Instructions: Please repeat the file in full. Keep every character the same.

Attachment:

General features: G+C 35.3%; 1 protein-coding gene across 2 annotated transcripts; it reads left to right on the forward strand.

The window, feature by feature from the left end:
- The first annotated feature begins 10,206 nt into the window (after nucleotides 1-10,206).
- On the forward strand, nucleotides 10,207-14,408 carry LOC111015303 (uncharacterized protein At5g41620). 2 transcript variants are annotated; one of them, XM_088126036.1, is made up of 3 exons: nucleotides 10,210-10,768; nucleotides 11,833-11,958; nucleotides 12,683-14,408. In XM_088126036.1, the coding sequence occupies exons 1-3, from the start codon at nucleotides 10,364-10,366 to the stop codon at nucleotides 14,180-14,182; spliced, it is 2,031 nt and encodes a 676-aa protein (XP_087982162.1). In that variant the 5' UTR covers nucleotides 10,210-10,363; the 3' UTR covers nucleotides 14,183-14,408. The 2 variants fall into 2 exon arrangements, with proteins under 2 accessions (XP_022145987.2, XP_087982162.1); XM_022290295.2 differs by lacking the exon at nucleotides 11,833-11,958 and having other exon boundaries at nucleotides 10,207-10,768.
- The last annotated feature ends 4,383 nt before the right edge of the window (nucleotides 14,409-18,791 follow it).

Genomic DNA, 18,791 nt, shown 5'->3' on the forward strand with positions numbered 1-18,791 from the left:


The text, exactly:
General features: G+C 35.3%; 1 protein-coding gene across 2 annotated transcripts; it reads left to right on the forward strand.

The window, feature by feature from the left end:
- The first annotated feature begins 10,206 nt into the window (after nucleotides 1-10,206).
- On the forward strand, nucleotides 10,207-14,408 carry LOC111015303 (uncharacterized protein At5g41620). 2 transcript variants are annotated; one of them, XM_088126036.1, is made up of 3 exons: nucleotides 10,210-10,768; nucleotides 11,833-11,958; nucleotides 12,683-14,408. In XM_088126036.1, the coding sequence occupies exons 1-3, from the start codon at nucleotides 10,364-10,366 to the stop codon at nucleotides 14,180-14,182; spliced, it is 2,031 nt and encodes a 676-aa protein (XP_087982162.1). In that variant the 5' UTR covers nucleotides 10,210-10,363; the 3' UTR covers nucleotides 14,183-14,408. The 2 variants fall into 2 exon arrangements, with proteins under 2 accessions (XP_022145987.2, XP_087982162.1); XM_022290295.2 differs by lacking the exon at nucleotides 11,833-11,958 and having other exon boundaries at nucleotides 10,207-10,768.
- The last annotated feature ends 4,383 nt before the right edge of the window (nucleotides 14,409-18,791 follow it).

Genomic DNA, 18,791 nt, shown 5'->3' on the forward strand with positions numbered 1-18,791 from the left: